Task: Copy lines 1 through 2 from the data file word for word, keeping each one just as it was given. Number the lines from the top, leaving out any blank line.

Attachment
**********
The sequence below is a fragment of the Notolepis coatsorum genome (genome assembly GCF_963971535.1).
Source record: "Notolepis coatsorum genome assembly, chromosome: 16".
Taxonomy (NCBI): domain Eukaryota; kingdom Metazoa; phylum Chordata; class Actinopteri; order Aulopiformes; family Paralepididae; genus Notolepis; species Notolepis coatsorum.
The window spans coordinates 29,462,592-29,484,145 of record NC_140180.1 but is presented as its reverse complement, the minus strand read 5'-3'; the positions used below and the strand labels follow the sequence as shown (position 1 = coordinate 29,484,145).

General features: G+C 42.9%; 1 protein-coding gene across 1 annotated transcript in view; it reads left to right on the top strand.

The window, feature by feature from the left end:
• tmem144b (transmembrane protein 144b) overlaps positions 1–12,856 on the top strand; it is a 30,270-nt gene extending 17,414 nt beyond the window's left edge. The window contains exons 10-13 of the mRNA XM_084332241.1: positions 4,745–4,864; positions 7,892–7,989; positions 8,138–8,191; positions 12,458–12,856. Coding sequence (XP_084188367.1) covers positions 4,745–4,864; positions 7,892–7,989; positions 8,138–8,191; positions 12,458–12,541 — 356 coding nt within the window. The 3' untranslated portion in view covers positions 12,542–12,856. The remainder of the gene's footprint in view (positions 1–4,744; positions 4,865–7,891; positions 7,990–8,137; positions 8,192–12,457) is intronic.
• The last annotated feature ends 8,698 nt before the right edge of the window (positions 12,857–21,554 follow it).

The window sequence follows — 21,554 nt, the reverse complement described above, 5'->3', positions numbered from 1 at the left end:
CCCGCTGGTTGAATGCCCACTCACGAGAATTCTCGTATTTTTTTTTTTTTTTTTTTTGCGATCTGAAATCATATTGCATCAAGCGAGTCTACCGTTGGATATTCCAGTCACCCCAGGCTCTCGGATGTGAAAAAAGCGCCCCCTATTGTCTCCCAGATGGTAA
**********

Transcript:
The sequence below is a fragment of the Notolepis coatsorum genome (genome assembly GCF_963971535.1).
Source record: "Notolepis coatsorum genome assembly, chromosome: 16".